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  • Writer's pictureTPSA

IRS Resuming Sending Collection Notices

Starting in February 2022, the IRS suspended the mailing of automated reminders to pay overdue tax bills due to the COVID-19 pandemic. These reminders would have normally been issued as a follow-up after the initial notice. Although these reminder notices were suspended, the failure-to-pay penalty continues to accrue for taxpayers needing to pay their bills in full in response to the initial balance due notice.

The IRS has announced that collection notices will resume in 2024, with some taxpayers already receiving a reminder letter; the agency will continue mailing resumption reminders through March 2024. This communique may surprise some delinquent taxpayers since they may not have heard from the IRS in over a year. The first correspondence will be a special reminder letter alerting taxpayers of their liability, easy ways to pay, and the amount of penalty relief discussed below if applied.

The IRS is taking steps to waive the failure-to-pay penalties for eligible taxpayers affected by this situation for tax years 2020 and 2021. The IRS estimates that 5 million tax returns filed by 4.7 million individuals, businesses, trusts, estates, and tax-exempt organizations are eligible for the penalty relief. This represents $1 billion in taxpayer savings, or about $206 per return.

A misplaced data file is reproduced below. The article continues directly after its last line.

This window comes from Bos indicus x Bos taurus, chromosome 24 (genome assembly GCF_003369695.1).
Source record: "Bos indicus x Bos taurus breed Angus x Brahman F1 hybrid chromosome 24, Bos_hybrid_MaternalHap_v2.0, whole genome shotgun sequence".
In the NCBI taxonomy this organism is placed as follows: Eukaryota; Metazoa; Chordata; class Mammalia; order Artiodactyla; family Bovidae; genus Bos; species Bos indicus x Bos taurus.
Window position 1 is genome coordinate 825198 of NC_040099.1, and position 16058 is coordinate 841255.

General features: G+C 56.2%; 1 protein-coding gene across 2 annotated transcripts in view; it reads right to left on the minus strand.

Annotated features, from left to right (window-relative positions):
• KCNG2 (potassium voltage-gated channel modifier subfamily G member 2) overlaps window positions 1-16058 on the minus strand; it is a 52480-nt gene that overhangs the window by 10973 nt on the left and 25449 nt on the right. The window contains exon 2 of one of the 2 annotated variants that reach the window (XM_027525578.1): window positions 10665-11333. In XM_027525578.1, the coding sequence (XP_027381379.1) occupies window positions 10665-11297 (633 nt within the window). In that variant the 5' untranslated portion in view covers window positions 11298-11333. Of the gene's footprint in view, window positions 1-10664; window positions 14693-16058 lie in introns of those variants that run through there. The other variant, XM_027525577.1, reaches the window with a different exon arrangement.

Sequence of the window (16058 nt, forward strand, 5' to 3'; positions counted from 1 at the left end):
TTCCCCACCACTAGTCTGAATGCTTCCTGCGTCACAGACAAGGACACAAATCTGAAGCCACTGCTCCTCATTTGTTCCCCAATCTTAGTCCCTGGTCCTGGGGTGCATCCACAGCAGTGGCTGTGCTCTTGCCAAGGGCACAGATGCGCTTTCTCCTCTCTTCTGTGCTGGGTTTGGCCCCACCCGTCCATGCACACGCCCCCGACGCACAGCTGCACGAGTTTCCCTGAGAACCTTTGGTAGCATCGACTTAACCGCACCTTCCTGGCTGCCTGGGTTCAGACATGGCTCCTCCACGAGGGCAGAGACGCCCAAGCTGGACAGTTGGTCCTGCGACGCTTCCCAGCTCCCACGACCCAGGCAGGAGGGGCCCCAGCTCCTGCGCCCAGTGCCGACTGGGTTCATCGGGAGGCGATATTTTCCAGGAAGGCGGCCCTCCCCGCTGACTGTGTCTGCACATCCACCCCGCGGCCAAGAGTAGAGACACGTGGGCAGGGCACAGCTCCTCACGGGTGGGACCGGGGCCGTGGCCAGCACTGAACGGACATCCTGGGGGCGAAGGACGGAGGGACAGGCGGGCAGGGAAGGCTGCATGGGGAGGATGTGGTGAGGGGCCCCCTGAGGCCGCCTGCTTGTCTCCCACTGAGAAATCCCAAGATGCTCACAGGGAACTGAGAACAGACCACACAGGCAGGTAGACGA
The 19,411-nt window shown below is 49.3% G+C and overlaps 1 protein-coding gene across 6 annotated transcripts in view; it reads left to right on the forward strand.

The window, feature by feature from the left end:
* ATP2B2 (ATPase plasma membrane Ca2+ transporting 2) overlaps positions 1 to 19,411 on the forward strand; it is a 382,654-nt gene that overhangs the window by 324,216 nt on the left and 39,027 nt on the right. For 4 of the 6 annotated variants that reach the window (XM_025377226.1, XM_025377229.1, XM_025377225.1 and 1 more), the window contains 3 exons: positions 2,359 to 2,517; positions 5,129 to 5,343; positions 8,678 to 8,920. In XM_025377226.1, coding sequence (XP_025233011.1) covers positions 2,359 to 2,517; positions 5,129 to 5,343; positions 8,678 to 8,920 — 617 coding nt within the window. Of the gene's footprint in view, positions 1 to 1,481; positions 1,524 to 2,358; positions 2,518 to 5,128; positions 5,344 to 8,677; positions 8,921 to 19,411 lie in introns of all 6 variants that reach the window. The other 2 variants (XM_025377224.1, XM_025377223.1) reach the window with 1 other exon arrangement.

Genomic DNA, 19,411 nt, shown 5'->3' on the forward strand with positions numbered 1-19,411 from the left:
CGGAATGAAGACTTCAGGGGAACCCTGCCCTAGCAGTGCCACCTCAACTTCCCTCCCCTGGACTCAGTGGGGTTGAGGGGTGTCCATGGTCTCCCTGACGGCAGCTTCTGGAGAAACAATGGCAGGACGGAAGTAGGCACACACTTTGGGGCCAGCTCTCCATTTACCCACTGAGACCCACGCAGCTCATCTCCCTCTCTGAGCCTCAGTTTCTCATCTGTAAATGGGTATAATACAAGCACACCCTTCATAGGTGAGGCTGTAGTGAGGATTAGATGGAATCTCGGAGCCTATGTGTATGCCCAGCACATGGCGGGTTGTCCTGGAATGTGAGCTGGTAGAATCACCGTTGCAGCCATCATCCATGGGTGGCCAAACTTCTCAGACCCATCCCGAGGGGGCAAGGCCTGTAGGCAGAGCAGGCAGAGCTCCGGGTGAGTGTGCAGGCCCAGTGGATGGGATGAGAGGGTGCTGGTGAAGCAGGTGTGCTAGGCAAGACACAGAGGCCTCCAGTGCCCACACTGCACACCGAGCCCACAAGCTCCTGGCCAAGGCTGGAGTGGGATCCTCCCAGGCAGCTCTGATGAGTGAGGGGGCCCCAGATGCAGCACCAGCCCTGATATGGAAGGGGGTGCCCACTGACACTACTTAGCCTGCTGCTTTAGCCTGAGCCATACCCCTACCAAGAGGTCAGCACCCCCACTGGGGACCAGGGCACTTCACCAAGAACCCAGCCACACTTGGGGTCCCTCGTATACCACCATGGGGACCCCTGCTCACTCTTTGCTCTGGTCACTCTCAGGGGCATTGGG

The relief granted is available only to eligible taxpayers' additions to tax for the failure to pay during the relief period. An "eligible taxpayer" is any taxpayer:

  • Whose assessed income tax for the taxable year 2020 or 2021, as of December 7, 2023, is less than $100,000, excluding any applicable additions to tax, penalties, or interest;

  • Who was issued an initial balance due notice on or before December 7, 2023, for the taxable year 2020 or 2021; and

  • Who is otherwise liable during the relief period for additions to tax for failing to pay a penalty concerning an eligible return for the taxable year 2020 or 2021.

This penalty relief is automatic. Eligible taxpayers don't need to take any action to get it. Eligible taxpayers who have already paid their total balance will also benefit from the relief. If a taxpayer has already paid failure-to-pay penalties related to their 2020 and 2021 tax years, the IRS will issue a refund or credit the payment toward another outstanding tax liability.

Eligible taxpayers include individuals, businesses, trusts, estates, and tax-exempt organizations that filed certain Forms 1040, 1120, 1041, and 990-T income tax returns for tax years 2020 or 2021 with an assessed tax of less than $100,000 and that were in the IRS collection notice process, or were issued an initial balance due notice, between February 5, 2022, and December 7, 2023. The IRS notes the $100,000 limit applies separately to each return and each entity. The failure-to-pay penalty will resume on April 1, 2024, for taxpayers eligible for relief.

Taxpayers who are not eligible for this automatic relief may also have options. They may use existing penalty relief procedures, such as applying for relief under the reasonable cause criteria or the First-Time Abate program.

If you have an outstanding liability from 2020 and/or 2021, please contact this office for assistance with resolving the debt. For example, we can help you negotiate an installment agreement with the IRS or an offer-in-compromise to settle the debt for less than you owe.


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